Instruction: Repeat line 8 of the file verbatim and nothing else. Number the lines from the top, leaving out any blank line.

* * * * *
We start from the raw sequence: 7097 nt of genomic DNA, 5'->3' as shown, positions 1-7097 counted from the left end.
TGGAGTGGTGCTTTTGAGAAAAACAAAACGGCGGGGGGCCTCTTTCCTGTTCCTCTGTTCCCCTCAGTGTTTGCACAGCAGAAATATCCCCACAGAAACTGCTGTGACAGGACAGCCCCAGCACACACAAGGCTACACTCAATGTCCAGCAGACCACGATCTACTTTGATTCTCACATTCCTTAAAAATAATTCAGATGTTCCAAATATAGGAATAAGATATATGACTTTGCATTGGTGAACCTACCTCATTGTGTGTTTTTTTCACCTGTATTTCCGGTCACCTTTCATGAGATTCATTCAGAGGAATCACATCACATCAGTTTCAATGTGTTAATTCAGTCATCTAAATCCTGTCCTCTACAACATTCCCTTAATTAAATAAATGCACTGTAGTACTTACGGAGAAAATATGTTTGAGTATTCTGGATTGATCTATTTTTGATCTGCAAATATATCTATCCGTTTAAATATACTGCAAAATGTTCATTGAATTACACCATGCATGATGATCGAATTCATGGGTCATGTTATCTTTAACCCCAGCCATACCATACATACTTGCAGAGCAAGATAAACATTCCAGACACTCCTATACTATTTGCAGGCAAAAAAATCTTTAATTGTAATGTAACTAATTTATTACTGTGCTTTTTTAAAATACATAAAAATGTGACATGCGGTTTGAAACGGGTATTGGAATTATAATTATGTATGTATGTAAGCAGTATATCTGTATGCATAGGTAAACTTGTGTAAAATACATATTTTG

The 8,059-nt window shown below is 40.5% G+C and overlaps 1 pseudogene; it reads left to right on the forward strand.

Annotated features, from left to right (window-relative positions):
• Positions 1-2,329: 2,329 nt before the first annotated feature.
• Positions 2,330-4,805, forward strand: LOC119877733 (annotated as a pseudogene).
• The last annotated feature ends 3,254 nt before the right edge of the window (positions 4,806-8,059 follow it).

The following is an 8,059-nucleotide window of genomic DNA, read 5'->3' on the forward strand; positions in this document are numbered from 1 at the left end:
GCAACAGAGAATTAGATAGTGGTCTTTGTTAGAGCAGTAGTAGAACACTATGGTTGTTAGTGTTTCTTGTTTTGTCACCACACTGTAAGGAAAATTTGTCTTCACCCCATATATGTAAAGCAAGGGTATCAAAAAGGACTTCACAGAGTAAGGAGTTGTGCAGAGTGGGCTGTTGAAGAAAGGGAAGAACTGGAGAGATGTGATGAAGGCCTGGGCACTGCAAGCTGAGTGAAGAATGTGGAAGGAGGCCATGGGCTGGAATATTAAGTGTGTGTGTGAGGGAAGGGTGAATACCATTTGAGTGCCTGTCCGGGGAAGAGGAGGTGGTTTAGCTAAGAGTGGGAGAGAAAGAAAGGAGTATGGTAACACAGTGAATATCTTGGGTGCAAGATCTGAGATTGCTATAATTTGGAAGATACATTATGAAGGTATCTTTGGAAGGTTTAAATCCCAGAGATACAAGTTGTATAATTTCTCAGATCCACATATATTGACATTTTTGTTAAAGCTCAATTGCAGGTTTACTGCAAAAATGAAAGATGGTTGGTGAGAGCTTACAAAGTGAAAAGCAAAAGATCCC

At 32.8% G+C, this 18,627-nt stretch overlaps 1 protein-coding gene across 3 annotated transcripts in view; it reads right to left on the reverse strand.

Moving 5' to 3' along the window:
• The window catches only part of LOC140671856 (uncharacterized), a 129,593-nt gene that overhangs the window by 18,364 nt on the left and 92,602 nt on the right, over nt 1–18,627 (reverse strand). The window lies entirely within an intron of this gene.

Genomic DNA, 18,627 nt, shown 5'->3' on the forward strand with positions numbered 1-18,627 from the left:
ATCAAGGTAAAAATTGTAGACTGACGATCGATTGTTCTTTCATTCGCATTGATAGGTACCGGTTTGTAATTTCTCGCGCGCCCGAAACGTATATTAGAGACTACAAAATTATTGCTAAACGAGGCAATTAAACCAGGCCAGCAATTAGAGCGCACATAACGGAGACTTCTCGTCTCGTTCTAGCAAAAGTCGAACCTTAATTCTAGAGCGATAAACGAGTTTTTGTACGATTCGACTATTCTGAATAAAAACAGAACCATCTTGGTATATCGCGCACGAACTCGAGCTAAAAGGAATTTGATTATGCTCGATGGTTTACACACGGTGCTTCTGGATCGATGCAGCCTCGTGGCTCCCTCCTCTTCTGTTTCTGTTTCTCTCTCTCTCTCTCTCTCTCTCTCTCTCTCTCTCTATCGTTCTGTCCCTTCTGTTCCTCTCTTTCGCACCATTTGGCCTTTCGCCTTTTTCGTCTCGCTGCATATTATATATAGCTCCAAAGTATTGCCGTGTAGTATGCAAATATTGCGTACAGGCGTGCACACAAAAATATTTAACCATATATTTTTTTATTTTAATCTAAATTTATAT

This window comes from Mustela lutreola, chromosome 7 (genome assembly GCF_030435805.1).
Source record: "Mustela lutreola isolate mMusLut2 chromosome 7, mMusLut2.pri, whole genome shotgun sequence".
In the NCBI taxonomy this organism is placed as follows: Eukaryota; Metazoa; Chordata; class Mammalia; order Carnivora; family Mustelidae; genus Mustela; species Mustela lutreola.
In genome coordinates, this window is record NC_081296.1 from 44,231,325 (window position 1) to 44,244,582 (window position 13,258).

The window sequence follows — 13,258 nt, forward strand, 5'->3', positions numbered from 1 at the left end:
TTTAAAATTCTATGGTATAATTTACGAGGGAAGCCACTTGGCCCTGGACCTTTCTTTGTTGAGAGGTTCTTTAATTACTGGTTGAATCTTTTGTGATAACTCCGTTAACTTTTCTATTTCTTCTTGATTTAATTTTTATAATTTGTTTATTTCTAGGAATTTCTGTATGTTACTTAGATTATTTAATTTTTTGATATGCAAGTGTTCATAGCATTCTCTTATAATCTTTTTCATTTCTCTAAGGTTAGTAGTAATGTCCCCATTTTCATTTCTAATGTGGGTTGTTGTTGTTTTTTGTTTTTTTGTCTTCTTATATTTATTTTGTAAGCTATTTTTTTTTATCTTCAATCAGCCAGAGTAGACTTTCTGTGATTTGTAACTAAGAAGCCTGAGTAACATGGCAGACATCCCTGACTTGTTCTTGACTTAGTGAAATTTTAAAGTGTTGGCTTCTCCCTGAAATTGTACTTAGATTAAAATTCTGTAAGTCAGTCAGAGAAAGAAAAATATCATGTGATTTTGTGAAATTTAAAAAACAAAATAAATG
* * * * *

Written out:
The following is an 8,059-nucleotide window of genomic DNA, read 5'->3' on the forward strand; positions in this document are numbered from 1 at the left end: